With rare exceptions, atheists get the edge in media coverage over creationists.
Rare exception: In an unusually balanced story, AP reporter Dylan Lovan (see ABC News) covered a new Allosaur exhibit at the Creation Museum in Kentucky. Sure, Bill Nye the Science Guy got his licks in about how unscientific it supposedly is to claim dinosaurs died in the Flood a few thousand years ago, but Nye and the evolutionists got 44 words compared to 72 by Ken Ham and the creationists, including the coveted first and last quotes. Each side’s beliefs were covered fairly, although Ham might quibble with the dichotomy of “Creation Museum” vs “scientists,” since there are scientists who believe in creation. By contrast, on Live Science, Miriam Kramer gave Bill Nye an open mike in an interview. It’s hard to imagine Live Science ever doing that for Ken Ham or any other prominent creationist.
Creationist obstructionists: Live Science is usually uninhibited about ridiculing creationists. Megan Gannon’s story, “South Carolina Gets State Fossil Despite Creationist Pushback,” a follow-up to her earlier (April 23) story, “Creationist Debate Stalls South Carolina State Fossil Bill,” talks about how certain lawmakers in the Palmetto State wanted to obstruct designation of the wooly mammoth as the state’s official fossil unless the declaration included (twice) stating that the Colmbian Mammoth was created on the Sixth Day. The original designation simply said, “The woolly mammoth is designated as the official state fossil of South Carolina.” The stories are misleading because (1) they portray evolutionists as tireless fighters against religious dogma, and (2) they assume most creationists would stand with the lawmakers. It’s hard to imagine leaders of any prominent creation organization insisting on that wording over a succinct declaration that doesn’t even discuss origins or ages.
Atheism’s fair shake: Opinions on The Conversation (usually atheistic and evolutionary) are often echoed on science sites, like PhysOrg and Science Daily. Rob Brooks, on the Conversation, spoke up for atheism, complaining that people often commit the “conjunction fallacy” by assuming atheists are more likely to be immoral than religious people. His proof, though, is based less on demonstrable bias than on a technical issue of logic in the way the question is framed in surveys. Brooks tries to argue that atheists are just as moral and virtuous as anyone else, as if atheists are having a hard time in the public arena. The question should not be so much about behavior as world view grounds for the behavior (see 5/05/14). If atheists think they are struggling, Tony Perkins of the Family Research Council would beg to differ. The 2014 issue of its publication, “Undeniable: The Survey of Hostility to Religion in America” provides 42 pages of evidence, including court cases, that show powerful interest groups succeeding in ridding America of all religious influence.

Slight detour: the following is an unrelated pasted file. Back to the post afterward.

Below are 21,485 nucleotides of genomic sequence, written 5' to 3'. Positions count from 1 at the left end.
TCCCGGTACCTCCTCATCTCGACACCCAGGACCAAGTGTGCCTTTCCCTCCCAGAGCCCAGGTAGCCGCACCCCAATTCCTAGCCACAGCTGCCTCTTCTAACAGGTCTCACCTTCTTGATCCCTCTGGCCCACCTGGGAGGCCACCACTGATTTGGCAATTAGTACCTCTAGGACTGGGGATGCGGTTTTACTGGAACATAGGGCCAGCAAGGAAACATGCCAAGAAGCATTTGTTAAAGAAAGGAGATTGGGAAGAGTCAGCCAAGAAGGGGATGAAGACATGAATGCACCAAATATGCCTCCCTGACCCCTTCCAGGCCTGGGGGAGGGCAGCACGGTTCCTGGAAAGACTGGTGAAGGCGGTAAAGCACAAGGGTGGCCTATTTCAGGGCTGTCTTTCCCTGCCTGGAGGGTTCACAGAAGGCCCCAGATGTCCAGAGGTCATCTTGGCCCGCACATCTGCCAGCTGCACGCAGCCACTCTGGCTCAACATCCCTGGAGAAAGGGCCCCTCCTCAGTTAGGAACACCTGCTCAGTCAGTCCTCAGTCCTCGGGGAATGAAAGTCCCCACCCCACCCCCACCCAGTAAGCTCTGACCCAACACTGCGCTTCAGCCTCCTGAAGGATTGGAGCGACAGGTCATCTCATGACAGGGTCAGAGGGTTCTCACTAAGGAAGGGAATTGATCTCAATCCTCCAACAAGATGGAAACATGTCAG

Gods & ghosts: Another opinion piece on The Conversation by Steve Kelly (Strathclyde University) tries to argue that people believe in gods and ghosts (and, therefore, religion) because of unexpected counterintuitive experiences in everyday life. A Neanderthal man gazing into the sky begins the article. This argument is among the oldest attempts to explain the evolution of religion, so it is a bit strange finding someone arguing simplistically that the Bible, Moses and Jesus began their evolution when some cavemen heard a pebble fall in the back of a cave or witnessed a volcanic eruption without the aid of science. Does the website give a scholarly theologian like Al Mohler a chance to respond to these arguments? Never, that we have seen. Kelly did hedge his bets a little at the end, by admitting his argument assumes religious/supernatural experiences are not true. “If the human mind was to truly experience a god, then the theories of agency and mind and our memory for the counterintuitive would help us make sense of it,” he ends. “If that were to happen, the conclusions would not be in error at all.”
Cosmos: The end game: Anyone watching Neil deGrasse Tyson’s remake of Carl Sagan’s Cosmos can’t help but notice that the series, like its 1980 predecessor, portrays religion as a hindrance to scientific progress, and atheistic “science” as the promoter of wisdom, issuing in a glorious new universal secular faith. Evolution News & Views (from the non-religious ID think tank Discovery Institute) has a running commentary on the series, “Responding to Cosmos” (see here and here, for examples). David Klinghoffer, editor, gives evidence that schoolteachers plan to show the series to impressionable students for years to come. As for morality and virtue, Casey Luskin is flabbergasted that some philosophers justify the historical falsehoods (i.e., “lies”) in the series if they serve the greater good of defending the “authority of science” over religion.
The secularization of America is accelerating. While church attendance is strong, the people inside have less and less influence over education, law, and culture. Unless the tide turns, soon America will be as secular as Britain, the once-strong bastion of the Reformation. Church attendance in the UK and mainland Europe has plummeted under the onslaught of Darwin-only education. What religion remains is old, traditional, and soulless. Atheist regimes have a pretty ugly track record in human rights. When creationists hold conferences overseas, though, audiences wake up and regain excitement over a designed, meaningful world. They never heard that before!